The Servant Leader Is A Servant

1562 WordsOct 23, 20157 Pages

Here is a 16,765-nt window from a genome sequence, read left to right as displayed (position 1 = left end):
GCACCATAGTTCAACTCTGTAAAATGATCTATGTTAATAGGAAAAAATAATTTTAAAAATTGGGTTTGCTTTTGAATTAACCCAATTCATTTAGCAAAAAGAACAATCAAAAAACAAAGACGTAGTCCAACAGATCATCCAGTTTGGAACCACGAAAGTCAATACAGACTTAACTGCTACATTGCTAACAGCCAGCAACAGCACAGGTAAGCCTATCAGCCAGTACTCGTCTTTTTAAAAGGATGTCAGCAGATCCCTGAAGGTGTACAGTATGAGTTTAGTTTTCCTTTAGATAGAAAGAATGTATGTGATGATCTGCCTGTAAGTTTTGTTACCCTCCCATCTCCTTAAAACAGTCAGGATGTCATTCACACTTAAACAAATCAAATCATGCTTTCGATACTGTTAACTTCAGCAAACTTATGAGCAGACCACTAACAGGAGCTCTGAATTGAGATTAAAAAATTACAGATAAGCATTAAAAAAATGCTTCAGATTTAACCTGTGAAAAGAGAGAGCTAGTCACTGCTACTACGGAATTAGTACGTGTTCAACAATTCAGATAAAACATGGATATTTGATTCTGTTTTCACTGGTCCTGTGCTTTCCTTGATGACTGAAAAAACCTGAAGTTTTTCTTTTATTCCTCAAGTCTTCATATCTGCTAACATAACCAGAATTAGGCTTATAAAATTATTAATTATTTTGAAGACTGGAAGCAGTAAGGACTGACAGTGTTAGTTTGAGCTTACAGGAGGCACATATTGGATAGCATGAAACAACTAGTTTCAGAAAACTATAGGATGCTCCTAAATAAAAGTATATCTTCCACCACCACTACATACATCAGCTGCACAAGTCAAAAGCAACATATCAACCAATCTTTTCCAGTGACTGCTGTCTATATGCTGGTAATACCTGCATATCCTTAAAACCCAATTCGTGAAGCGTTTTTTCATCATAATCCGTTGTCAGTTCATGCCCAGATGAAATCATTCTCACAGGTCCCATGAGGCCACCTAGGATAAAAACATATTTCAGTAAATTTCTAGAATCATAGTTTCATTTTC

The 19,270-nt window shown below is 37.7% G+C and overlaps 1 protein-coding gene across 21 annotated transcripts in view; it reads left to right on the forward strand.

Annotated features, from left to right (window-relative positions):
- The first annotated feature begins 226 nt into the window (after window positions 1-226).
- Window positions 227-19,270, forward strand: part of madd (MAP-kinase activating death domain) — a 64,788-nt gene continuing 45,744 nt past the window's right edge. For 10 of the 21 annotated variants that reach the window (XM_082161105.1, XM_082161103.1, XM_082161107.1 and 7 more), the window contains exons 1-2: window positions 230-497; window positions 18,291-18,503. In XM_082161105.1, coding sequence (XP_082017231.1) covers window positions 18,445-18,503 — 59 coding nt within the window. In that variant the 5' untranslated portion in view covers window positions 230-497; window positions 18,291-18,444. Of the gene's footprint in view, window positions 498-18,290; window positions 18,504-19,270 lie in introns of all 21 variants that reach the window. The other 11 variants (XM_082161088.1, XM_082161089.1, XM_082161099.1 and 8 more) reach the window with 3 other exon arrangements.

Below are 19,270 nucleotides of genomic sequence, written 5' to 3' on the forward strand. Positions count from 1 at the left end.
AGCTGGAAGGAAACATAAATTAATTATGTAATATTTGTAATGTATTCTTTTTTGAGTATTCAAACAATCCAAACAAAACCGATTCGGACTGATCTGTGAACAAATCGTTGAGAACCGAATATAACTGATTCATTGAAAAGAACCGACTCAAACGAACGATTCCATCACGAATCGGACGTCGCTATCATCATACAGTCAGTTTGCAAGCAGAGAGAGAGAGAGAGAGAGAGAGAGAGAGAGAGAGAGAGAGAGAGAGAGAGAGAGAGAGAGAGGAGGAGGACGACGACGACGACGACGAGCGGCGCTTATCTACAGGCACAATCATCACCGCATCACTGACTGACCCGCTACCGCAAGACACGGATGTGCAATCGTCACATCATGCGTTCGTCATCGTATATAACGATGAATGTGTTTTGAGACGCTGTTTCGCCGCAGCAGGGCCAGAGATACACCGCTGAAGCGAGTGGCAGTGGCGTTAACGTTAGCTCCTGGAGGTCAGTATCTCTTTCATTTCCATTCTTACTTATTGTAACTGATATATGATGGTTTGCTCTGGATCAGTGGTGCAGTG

There are many leadership styles one can try to emulate as a person grows in their leaderships role. Many of us struggle to engage teams, enrich the lives of team members, and build a stronger organization. American corporations are still recovering from the economic downturn of 2009. They are in desperate need of ethical and efficient leadership that helps others, devotes in their concerns and accomplishes a shared vision. “The servant-leader is a servant first. It begins with the natural feeling that one wants to serve, to serve first. Then conscious choice brings one to aspire to lead” (Center for Servant Leadership, 2015). Introduction to Servant Leadership Of the numerous leadership styles, servant leadership has the strongest historical foundation. The notion of servant leadership can be traced back to the 4th century B.C., through the official papers of Lao-Tzu who lived in China 570 B.C. Lao-Tzu was a Chinese philosopher who taught, the concepts of servanthood were aligned with saving society from ethical decay. In early 1970, Robert Greenleaf wrote an essay supporting indifferent leadership as the motivation for the unrest of the sixties. “His composition promoted old theories as a new application to leadership; he expanded on the idea of serve to others and coined the phrase servant leadership” (Brewer, 2010). Greenleaf, an AT&T executive, implemented his servant leadership principals as a way to ensure his employee’s requirements were being served. The results of
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